Perhaps this may be related to the increase in death associated with higher patient satisfaction scores?
Also interesting that there was not an increase in death for patients using amoxicillin and Cipro. Makes me wonder whether “atypical” bacteria (which aren’t killed by amoxicillin or Cipro but are killed by Zithromax and Levaquin) provide some beneficial effect in the human body.
Which serves as a good segue to the second study.
A study in JAMA showed that probiotics significantly decrease the incidence of diarrhea that occurs when taking antibiotics.
I happen to be a proponent of probiotics for a number of medical problems. A couple of weeks ago I was offered the opportunity to review a new book about probiotics and will put up a review in the near future … when I finally get the time to read it.
Wednesday, May 9th, 2012
Any patient who demands a ZeePack for a runny nose, who wants amoxicillin for sinus congestion, or who wants Levaquin to “keep this bronchitis from developing into pneumonia” needs to read this Bloomberg article.
We are heading toward a situation where people die from infections that no antibiotics can treat. The article discussed one infant in a pediatric ICU that died because the infection that the child developed was resistant to all antibiotics used for treatment. Six similar incidents occurred during the course of 16 months. Estimates are that 100 million people in India have been colonized with organisms carrying the genetic mutation. Medical tourism in India is decreasing as a result.
Even the director of the CDC cites the situation an example of why we have to limit antibiotic prescriptions: “We are looking at the specter of untreatable illness.”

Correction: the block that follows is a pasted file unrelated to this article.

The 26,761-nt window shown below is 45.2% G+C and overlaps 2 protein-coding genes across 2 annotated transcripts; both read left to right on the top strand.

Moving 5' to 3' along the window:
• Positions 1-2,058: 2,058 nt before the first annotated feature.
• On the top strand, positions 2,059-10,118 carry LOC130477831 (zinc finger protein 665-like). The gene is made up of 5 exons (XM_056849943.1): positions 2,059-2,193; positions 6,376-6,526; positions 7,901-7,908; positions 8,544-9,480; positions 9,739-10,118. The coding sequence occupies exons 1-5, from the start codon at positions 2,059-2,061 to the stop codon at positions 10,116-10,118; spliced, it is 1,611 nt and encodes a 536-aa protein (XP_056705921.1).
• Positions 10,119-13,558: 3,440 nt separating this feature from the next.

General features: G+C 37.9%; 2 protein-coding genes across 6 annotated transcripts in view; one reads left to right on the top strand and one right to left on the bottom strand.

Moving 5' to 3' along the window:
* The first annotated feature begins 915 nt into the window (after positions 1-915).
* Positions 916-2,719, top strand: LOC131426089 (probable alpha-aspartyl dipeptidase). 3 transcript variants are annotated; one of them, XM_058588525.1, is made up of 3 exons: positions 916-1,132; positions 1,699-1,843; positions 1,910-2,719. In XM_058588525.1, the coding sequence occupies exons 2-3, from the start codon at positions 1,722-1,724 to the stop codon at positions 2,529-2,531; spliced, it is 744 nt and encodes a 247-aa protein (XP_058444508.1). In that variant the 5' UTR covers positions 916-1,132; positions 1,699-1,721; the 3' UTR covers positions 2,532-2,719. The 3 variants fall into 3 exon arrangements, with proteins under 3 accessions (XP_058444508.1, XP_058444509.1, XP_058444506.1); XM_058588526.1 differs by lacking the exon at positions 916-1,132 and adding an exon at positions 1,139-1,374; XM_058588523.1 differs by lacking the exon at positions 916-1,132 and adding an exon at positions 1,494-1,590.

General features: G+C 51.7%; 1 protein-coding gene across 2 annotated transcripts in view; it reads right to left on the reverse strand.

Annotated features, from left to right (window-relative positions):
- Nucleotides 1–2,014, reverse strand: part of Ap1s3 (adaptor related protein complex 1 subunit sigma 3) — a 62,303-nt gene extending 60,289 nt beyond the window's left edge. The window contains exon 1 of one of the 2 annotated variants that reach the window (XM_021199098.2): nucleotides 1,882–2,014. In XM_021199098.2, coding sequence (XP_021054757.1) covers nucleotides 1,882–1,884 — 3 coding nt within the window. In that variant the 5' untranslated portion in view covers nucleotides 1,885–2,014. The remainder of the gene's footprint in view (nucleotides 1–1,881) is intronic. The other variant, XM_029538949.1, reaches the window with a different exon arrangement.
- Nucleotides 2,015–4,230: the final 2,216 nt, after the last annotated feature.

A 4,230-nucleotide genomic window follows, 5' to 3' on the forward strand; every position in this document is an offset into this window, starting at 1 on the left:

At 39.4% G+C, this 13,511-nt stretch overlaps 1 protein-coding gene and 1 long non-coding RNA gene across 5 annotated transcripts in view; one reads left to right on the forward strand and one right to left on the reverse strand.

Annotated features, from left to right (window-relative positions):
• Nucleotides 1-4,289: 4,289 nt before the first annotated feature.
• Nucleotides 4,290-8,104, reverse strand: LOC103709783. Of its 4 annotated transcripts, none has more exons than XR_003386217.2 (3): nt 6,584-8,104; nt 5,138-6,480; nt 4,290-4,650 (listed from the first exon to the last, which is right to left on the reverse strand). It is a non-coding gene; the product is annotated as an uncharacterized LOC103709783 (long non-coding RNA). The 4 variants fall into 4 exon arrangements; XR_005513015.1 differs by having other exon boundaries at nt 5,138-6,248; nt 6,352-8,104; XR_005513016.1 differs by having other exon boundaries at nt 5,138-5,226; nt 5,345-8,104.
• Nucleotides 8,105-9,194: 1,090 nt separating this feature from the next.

Oh, and remember how the Centers for Medicare and Medicaid Services assert that if hospitals don’t give antibiotics to every single pneumonia patient within 6 hours of arrival – even though a large proportion of pneumonias are viral in nature – that the hospitals are falling outside of “quality” guidelines? Our government’s own “quality” guidelines may be contributing to the looming microbial Armageddon in this country.
Friday, March 16th, 2012
A study just published in the Annals of Emergency Medicine shows something that many people suspected: Patients with Medicaid (i.e. government “insurance”) tend to use the emergency department much more often than patients with private insurance.
After studying 230,000 participants in the National Health Interview Survey, the researchers found that Medicaid patients were more than twice as likely to use the emergency department as their privately-insured counterparts. When barriers to timely primary care were added into the picture (including difficulty reaching doctor on telephone, difficulty obtaining timely appointment, long waits in the physician’s office, limited clinic hours, and lack of transportation), emergency department utilization increased significantly. 40% of Medicaid patients had used the emergency department more than once in the prior year. 51% of Medicaid patients with one barrier had more than one ED visit in the prior year and 61% of patients with two or more barriers had more than one ED visit in the prior year.
I’m sure that there are other reasons for the higher than normal emergency department utilization, the biggest one being lack of a disincentive for using emergency departments versus primary care physicians.
The article concluded that “Expansion of Medicaid eligibility alone may not be sufficient to improve health care access.”
Insurance doesn’t equal access. Wonder where I’ve heard that before ….
Wednesday, March 7th, 2012
A few interesting topics caught my eye in the literature lately.
From the Journal of Emergency Medicine (full article on Medscape): Tessalon Perles can be dangerous in an overdose. This case report shows how a teenager who took 10 pills in a suicide attempt presented in cardiac arrest, was successfully resusciatated, then ended up losing her eyesight and developing permanent psychiatric problems.
From an eMedHome.com Clinical Pearl: Aggressive diuresis in patients with neurogenic pulmonary edema may worsen outcomes. Delayed cerebral ischemia is the most common cause of secondary neurologic injuries in patients with aneurysmal subarachnoid hemorrhage. By reducing preload through diuresis, the resulting hypovolemia may decrease cerebral perfusion pressures and cause additional neurologic injury. Recommendations are instead to maintain normovolemia and use positive pressure ventilation to maintain respiratory status. References here and here. Has any one tried this?